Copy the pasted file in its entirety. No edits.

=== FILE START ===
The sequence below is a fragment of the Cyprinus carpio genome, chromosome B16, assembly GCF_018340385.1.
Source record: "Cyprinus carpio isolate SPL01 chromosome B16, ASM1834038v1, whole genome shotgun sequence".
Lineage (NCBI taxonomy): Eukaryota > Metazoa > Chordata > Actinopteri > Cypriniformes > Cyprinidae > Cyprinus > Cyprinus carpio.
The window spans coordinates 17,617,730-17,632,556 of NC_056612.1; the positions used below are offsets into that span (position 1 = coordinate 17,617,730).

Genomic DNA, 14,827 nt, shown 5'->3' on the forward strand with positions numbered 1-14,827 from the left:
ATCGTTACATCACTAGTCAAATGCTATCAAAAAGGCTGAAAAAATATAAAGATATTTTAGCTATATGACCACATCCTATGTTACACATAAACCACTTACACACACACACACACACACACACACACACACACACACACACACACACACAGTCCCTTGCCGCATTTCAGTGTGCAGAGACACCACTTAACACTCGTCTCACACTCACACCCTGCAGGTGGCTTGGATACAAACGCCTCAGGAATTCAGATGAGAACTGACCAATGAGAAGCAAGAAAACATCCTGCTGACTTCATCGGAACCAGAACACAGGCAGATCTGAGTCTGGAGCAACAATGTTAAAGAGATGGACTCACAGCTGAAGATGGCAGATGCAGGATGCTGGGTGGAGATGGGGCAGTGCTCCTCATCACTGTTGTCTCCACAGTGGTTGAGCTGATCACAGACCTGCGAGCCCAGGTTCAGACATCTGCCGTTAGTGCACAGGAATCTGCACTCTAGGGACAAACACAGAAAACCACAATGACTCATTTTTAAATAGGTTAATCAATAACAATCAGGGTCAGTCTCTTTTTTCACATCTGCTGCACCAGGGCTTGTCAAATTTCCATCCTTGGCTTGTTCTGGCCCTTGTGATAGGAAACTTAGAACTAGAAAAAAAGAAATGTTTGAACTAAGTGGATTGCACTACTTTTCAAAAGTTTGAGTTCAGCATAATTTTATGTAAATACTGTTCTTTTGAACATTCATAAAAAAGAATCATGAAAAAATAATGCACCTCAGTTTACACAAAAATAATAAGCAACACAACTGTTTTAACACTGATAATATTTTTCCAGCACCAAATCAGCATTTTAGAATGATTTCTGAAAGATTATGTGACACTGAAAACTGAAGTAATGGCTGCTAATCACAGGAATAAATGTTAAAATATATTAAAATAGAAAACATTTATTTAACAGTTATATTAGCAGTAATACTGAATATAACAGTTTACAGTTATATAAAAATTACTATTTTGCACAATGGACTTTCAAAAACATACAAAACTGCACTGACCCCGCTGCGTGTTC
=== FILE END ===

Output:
The sequence below is a fragment of the Cyprinus carpio genome, chromosome B16, assembly GCF_018340385.1.
Source record: "Cyprinus carpio isolate SPL01 chromosome B16, ASM1834038v1, whole genome shotgun sequence".
Lineage (NCBI taxonomy): Eukaryota > Metazoa > Chordata > Actinopteri > Cypriniformes > Cyprinidae > Cyprinus > Cyprinus carpio.
The window spans coordinates 17,617,730-17,632,556 of NC_056612.1; the positions used below are offsets into that span (position 1 = coordinate 17,617,730).

Genomic DNA, 14,827 nt, shown 5'->3' on the forward strand with positions numbered 1-14,827 from the left:
ATCGTTACATCACTAGTCAAATGCTATCAAAAAGGCTGAAAAAATATAAAGATATTTTAGCTATATGACCACATCCTATGTTACACATAAACCACTTACACACACACACACACACACACACACACACACACACACACACACACACACAGTCCCTTGCCGCATTTCAGTGTGCAGAGACACCACTTAACACTCGTCTCACACTCACACCCTGCAGGTGGCTTGGATACAAACGCCTCAGGAATTCAGATGAGAACTGACCAATGAGAAGCAAGAAAACATCCTGCTGACTTCATCGGAACCAGAACACAGGCAGATCTGAGTCTGGAGCAACAATGTTAAAGAGATGGACTCACAGCTGAAGATGGCAGATGCAGGATGCTGGGTGGAGATGGGGCAGTGCTCCTCATCACTGTTGTCTCCACAGTGGTTGAGCTGATCACAGACCTGCGAGCCCAGGTTCAGACATCTGCCGTTAGTGCACAGGAATCTGCACTCTAGGGACAAACACAGAAAACCACAATGACTCATTTTTAAATAGGTTAATCAATAACAATCAGGGTCAGTCTCTTTTTTCACATCTGCTGCACCAGGGCTTGTCAAATTTCCATCCTTGGCTTGTTCTGGCCCTTGTGATAGGAAACTTAGAACTAGAAAAAAAGAAATGTTTGAACTAAGTGGATTGCACTACTTTTCAAAAGTTTGAGTTCAGCATAATTTTATGTAAATACTGTTCTTTTGAACATTCATAAAAAAGAATCATGAAAAAATAATGCACCTCAGTTTACACAAAAATAATAAGCAACACAACTGTTTTAACACTGATAATATTTTTCCAGCACCAAATCAGCATTTTAGAATGATTTCTGAAAGATTATGTGACACTGAAAACTGAAGTAATGGCTGCTAATCACAGGAATAAATGTTAAAATATATTAAAATAGAAAACATTTATTTAACAGTTATATTAGCAGTAATACTGAATATAACAGTTTACAGTTATATAAAAATTACTATTTTGCACAATGGACTTTCAAAAACATACAAAACTGCACTGACCCCGCTGCGTGTTC